(RNS) — Over the past few years, our faith communities in North America have been brought together largely through trauma: attacks at Mother Emanuel AME Church in Charleston, South Carolina; the Tree of Life synagogue in Pittsburgh; a Quebec mosque; the Sikh temple outside of Madison, Wisconsin; and most recently in London, Ontario, against a Muslim family.
Islamophobic, antisemitic and other bigoted attacks have been rampant, and certainly not only restricted to our places of worship. Many victims have been murdered in public in unprovoked attacks while going about their daily lives, dining at restaurants or, as in the London case, out for an evening walk.
Some, such as Deah Shaddy Barakat, Yusor Mohammad Abu-Salha and Razan Mohammad Abu-Salha, three young Muslims in Chapel Hill, North Carolina, have even been killed in their homes. I would be remiss to not mention the numerous victims of police violence such as Botham Jean and Atatiana Jefferson in Dallas-Fort Worth, where I live, whose deaths horrified us all.
What the violence has ushered in for many of us are routine messages of support, news conferences of condemnation and expressions of solidarity from politicians and faith leaders across the spectrum — almost expected courtesies of sorts that haven’t actually slowed down the violence itself. Yet politicians still decorate their resumes and campaign speeches with their symbolic support of targeted communities to portray themselves as champions of inclusivity.
Worse yet, many of those same politicians and faith leaders seem to have no problem employing the same violent tactics against these communities globally.
As I wrote when President Joe Biden won election in the fall, pleasant rhetoric doesn’t undo horrific policies and in fact may even perpetuate them. While Biden ended the Muslim travel ban, he certainly hasn’t stopped the bombs over Muslim heads in places like Yemen and Palestine.
American weapons still obliterate Muslim children in different parts of the world, with no accountability. There is a moral discrepancy in claiming to be opposed to anti-Muslim bigotry domestically while easing the way for anti-Muslim violence abroad, or justifying it on religious grounds, as some American faith leaders do.
This moral discrepancy is always most pronounced when it comes to the Palestinians, a fact that has become ever more apparent and tiresome to the Muslim community.
Over the past few months, Israeli state violence against Palestinians has peaked to the point that Palestinians are now facing the largest violent displacement from their homes since 1967. Much of the American public is seeing for the first time what Palestinians have been trying to expose for years.
We’ve all seen the images of racist Israeli settlers marching under full state protection in what is internationally recognized as illegally occupied territory in East Jerusalem, chanting genocidal slogans. Palestinian men, women and children, meanwhile, have been brutalized, shot with tear gas and rubber bullets, and illegally detained merely for holding up a Palestinian flag.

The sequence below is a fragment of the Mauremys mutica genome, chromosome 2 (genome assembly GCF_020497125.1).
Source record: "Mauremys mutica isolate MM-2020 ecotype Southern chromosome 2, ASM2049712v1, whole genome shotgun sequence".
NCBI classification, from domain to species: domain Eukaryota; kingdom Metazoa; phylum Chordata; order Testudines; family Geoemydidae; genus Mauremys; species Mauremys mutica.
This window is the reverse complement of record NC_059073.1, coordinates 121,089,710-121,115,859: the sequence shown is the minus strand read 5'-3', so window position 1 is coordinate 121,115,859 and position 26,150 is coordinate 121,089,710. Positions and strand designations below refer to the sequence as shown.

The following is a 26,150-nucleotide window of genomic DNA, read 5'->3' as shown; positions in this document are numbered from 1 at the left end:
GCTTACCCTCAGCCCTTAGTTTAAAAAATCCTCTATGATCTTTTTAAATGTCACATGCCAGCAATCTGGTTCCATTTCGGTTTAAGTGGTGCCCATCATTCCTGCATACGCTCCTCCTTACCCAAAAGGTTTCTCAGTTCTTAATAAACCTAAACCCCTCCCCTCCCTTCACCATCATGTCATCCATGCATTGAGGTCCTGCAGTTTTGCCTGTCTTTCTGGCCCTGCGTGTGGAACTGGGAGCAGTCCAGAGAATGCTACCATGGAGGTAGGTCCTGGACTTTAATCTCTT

The continued expansion of illegal settlements has forced Palestinians from their ancestral homes while forcing them to pay the cost of demolition. Israel’s degrading checkpoints cage Palestinian workers trying to maintain whatever they can of their livelihoods, to provide for their stateless families who seemingly have no future. Images of police brutality turn children into hashtags and faded smiles.
And what could be more Islamophobic than the attacks on the Al-Aqsa Mosque, one of Islam’s holiest sites, on the 27th night of Ramadan, one of the holiest nights in Islam? The spraying of foul chemicals to disperse Palestinians from a traditional gathering place near Al-Aqsa was meant to humiliate worshippers further.
The images of the 60-plus children who lost their lives during the carpet bombing of Gaza seem to have struck a chord. They are too difficult for many people of conscience to bear, just as they were horrified by Charlottesville, kids in cages at our borders, places of worship being vandalized in our cities and Black lives being stolen by our police forces.
Against these images, claims that the Israel-Palestinian conflict is “more complex than that” are no longer excusable.
Apartheid is not a subjective term, but a legal one that describes perfectly what Israel is guilty of. Human Rights Watch, the largest human rights organization in the world, and Israel’s own human rights group, B’tselem, have designated Israel’s occupation as apartheid. It’s also considered as such by those who fought apartheid in South Africa, and even former Israeli ambassadors to South Africa. The bigotry faced by the Palestinians under occupation is legally established and lethal.
Yet somehow, Palestinians, expecting solidarity, are met with silence or worse from those from whom we’d expect better.
In Canada, Prime Minister Justin Trudeau and his government spent June putting out statements of support for Israel and erasing Palestinians. But when the London attacker, in a premeditated assault, left four people in a single family dead, with one child survivor, the prime minister and government officials readily condemned it as Islamophobia and attended the vigil for the victims.
This shows the blind spot Trudeau and so many who condemn bigotry against Muslims have when it comes to Palestine.
If Islamophobia is wrong here, then it’s wrong there too. We can no longer accept that those who count themselves as our allies against anti-Muslim bigotry at home employ the same biased tropes, framing and tactics to dehumanize Palestinians, Muslim or otherwise, and deprive them of their basic human rights. Our dismantling of racism must be global.
Recently, 300-plus Jewish leaders put forth a powerful statement that insists that we view the fight against antisemitism and for Palestinian liberation as one struggle. We would all be wise to heed their call.